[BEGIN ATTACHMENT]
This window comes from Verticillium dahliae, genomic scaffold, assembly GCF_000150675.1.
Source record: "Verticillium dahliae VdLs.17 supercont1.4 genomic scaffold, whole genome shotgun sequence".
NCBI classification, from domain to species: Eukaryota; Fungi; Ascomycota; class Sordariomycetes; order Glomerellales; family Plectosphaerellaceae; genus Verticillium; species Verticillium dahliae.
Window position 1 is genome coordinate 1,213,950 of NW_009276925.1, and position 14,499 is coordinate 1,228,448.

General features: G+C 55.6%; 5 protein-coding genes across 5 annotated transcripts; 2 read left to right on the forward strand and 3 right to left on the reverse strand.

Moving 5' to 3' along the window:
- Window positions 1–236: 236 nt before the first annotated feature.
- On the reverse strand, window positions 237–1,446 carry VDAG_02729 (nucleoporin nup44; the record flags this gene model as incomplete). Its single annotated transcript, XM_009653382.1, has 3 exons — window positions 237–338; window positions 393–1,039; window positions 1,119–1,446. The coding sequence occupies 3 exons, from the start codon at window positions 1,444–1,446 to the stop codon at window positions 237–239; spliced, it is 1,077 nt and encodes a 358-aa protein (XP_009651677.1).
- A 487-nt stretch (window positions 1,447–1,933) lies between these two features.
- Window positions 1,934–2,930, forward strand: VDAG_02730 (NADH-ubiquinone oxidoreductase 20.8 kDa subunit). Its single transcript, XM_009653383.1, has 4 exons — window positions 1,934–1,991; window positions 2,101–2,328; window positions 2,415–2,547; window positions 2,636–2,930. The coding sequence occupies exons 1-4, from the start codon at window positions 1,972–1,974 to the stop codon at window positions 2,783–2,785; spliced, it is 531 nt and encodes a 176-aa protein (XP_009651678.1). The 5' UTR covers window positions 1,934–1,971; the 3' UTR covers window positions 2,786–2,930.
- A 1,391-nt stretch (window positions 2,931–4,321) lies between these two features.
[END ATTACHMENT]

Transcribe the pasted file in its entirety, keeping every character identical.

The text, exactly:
This window comes from Verticillium dahliae, genomic scaffold, assembly GCF_000150675.1.
Source record: "Verticillium dahliae VdLs.17 supercont1.4 genomic scaffold, whole genome shotgun sequence".
NCBI classification, from domain to species: Eukaryota; Fungi; Ascomycota; class Sordariomycetes; order Glomerellales; family Plectosphaerellaceae; genus Verticillium; species Verticillium dahliae.
Window position 1 is genome coordinate 1,213,950 of NW_009276925.1, and position 14,499 is coordinate 1,228,448.

General features: G+C 55.6%; 5 protein-coding genes across 5 annotated transcripts; 2 read left to right on the forward strand and 3 right to left on the reverse strand.

Moving 5' to 3' along the window:
- Window positions 1–236: 236 nt before the first annotated feature.
- On the reverse strand, window positions 237–1,446 carry VDAG_02729 (nucleoporin nup44; the record flags this gene model as incomplete). Its single annotated transcript, XM_009653382.1, has 3 exons — window positions 237–338; window positions 393–1,039; window positions 1,119–1,446. The coding sequence occupies 3 exons, from the start codon at window positions 1,444–1,446 to the stop codon at window positions 237–239; spliced, it is 1,077 nt and encodes a 358-aa protein (XP_009651677.1).
- A 487-nt stretch (window positions 1,447–1,933) lies between these two features.
- Window positions 1,934–2,930, forward strand: VDAG_02730 (NADH-ubiquinone oxidoreductase 20.8 kDa subunit). Its single transcript, XM_009653383.1, has 4 exons — window positions 1,934–1,991; window positions 2,101–2,328; window positions 2,415–2,547; window positions 2,636–2,930. The coding sequence occupies exons 1-4, from the start codon at window positions 1,972–1,974 to the stop codon at window positions 2,783–2,785; spliced, it is 531 nt and encodes a 176-aa protein (XP_009651678.1). The 5' UTR covers window positions 1,934–1,971; the 3' UTR covers window positions 2,786–2,930.
- A 1,391-nt stretch (window positions 2,931–4,321) lies between these two features.